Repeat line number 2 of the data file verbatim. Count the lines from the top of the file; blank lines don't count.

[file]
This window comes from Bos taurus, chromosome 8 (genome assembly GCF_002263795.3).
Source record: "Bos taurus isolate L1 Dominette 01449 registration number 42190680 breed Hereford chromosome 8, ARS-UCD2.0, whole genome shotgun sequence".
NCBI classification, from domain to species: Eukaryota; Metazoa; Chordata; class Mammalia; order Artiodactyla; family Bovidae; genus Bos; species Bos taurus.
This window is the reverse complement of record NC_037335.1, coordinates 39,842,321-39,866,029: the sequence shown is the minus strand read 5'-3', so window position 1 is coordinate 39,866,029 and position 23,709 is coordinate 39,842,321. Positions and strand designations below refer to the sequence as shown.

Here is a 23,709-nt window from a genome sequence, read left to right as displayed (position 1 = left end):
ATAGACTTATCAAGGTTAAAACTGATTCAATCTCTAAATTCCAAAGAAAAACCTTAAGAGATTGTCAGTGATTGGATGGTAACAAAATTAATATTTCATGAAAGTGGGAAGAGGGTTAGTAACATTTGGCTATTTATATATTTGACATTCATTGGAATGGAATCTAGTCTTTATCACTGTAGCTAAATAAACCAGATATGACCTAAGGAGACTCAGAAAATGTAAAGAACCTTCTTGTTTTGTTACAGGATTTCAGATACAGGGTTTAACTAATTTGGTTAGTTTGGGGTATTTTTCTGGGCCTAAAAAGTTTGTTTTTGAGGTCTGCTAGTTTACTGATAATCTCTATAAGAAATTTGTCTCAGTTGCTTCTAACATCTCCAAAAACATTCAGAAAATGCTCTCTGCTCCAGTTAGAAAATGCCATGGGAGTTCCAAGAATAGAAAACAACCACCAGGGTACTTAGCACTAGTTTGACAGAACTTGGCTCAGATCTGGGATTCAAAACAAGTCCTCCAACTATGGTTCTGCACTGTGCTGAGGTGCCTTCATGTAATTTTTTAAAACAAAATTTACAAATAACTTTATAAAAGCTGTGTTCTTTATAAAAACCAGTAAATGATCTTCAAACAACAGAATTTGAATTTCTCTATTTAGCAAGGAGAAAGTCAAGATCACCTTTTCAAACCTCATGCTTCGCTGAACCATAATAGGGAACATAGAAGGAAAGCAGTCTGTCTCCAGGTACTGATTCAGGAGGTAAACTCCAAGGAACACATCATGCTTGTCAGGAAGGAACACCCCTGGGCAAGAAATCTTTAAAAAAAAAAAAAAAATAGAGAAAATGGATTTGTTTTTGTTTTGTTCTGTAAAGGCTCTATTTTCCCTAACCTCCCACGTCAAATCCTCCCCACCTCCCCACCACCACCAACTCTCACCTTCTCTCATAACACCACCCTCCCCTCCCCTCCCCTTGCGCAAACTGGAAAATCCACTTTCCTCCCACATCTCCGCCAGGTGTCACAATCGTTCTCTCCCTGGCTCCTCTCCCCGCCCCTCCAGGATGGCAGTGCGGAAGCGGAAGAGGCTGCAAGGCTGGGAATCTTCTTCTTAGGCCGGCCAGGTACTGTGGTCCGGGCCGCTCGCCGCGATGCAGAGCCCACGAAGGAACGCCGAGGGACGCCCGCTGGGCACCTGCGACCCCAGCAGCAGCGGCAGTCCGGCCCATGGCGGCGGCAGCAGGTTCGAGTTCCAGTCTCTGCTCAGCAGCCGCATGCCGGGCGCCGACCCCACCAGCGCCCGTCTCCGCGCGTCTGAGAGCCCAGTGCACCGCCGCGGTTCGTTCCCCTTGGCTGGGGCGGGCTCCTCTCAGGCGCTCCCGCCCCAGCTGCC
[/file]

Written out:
Source record: "Bos taurus isolate L1 Dominette 01449 registration number 42190680 breed Hereford chromosome 8, ARS-UCD2.0, whole genome shotgun sequence".